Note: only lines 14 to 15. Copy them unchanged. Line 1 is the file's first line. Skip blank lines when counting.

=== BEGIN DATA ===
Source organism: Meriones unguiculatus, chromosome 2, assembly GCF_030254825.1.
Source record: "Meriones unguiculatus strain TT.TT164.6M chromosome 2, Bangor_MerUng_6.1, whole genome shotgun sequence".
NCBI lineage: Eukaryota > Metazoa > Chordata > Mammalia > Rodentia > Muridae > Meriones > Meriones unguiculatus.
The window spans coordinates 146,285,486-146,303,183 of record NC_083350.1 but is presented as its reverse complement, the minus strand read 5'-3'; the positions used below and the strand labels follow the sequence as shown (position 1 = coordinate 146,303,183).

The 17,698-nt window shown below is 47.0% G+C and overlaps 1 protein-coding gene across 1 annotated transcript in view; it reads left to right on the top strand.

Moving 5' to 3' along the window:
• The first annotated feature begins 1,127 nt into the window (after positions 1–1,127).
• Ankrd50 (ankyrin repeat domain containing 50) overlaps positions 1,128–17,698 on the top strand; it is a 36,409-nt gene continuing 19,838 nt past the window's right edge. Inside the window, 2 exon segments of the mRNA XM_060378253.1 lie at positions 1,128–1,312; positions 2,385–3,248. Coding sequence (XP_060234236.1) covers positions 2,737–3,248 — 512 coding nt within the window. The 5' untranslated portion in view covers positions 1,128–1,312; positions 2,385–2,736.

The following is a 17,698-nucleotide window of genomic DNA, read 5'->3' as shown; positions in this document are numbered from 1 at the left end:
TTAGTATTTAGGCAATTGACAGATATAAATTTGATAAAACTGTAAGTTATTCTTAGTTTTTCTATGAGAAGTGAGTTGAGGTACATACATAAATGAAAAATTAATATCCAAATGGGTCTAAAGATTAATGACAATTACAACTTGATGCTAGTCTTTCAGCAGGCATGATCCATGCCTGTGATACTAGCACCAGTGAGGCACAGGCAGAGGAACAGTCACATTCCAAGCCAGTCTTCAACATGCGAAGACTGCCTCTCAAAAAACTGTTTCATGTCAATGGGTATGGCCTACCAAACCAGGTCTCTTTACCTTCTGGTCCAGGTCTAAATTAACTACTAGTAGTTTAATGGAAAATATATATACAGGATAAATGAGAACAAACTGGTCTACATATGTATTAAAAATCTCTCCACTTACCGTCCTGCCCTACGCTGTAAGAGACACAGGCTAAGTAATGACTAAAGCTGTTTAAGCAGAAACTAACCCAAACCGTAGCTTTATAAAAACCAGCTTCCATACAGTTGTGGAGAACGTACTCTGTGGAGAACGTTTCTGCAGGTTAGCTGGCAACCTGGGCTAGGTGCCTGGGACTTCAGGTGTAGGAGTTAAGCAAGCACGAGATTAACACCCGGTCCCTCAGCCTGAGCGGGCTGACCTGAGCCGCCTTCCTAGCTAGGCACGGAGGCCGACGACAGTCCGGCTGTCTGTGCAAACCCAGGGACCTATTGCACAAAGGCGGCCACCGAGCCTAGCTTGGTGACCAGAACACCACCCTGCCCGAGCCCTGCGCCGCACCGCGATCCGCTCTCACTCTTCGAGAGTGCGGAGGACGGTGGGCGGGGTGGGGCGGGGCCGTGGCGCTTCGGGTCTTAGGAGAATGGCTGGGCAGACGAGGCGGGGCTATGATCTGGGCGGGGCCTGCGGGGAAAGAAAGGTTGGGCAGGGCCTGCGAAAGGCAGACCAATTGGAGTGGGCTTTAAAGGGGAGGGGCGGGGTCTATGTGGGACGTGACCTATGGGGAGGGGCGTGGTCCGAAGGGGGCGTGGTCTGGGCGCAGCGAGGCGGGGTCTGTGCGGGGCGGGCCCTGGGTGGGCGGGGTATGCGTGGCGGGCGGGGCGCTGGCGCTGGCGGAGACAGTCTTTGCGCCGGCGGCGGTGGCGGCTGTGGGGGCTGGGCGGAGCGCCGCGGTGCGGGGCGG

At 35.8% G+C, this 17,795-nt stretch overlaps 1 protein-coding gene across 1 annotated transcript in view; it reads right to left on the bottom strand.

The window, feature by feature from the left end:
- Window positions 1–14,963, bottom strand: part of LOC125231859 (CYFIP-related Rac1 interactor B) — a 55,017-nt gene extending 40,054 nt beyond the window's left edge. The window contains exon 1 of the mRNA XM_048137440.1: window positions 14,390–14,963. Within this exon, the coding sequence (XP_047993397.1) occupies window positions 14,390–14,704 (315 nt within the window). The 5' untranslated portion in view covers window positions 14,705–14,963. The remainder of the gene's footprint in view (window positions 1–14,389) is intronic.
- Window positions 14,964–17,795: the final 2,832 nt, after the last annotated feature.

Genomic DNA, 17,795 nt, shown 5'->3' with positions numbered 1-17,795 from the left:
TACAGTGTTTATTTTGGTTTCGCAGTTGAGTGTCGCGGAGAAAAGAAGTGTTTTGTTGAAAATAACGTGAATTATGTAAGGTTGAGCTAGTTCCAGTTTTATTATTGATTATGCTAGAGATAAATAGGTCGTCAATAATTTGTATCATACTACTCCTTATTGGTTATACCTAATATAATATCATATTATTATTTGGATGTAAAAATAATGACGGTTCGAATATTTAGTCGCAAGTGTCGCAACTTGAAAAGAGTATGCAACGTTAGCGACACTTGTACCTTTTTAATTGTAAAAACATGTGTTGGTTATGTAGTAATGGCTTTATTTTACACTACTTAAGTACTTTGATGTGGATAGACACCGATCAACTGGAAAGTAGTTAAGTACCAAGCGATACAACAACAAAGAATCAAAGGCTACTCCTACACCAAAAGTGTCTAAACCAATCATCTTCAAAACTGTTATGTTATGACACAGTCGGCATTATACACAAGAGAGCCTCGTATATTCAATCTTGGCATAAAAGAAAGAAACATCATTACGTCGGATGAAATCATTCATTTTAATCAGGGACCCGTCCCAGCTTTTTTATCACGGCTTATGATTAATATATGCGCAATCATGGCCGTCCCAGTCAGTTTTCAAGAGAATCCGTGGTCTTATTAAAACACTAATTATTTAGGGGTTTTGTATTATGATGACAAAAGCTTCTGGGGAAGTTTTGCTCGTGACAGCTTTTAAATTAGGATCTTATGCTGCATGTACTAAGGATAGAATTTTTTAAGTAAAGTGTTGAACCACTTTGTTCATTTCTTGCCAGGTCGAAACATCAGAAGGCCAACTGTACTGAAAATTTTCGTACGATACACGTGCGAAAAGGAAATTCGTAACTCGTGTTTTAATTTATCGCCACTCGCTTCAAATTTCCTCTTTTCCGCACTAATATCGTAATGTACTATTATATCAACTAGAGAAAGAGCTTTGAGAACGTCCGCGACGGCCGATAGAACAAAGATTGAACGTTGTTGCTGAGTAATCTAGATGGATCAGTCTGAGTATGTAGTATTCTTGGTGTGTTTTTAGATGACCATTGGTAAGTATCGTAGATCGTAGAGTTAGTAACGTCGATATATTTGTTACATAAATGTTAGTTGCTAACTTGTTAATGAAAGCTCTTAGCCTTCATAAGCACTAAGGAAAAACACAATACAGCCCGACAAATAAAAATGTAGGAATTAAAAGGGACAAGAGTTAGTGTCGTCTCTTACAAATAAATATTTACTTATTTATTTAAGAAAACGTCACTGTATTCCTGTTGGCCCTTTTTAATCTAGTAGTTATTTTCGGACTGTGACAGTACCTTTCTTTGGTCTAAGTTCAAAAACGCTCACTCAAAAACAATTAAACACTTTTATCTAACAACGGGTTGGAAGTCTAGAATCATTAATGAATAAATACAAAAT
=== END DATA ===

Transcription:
- Window positions 14,964–17,795: the final 2,832 nt, after the last annotated feature.

Genomic DNA, 17,795 nt, shown 5'->3' with positions numbered 1-17,795 from the left: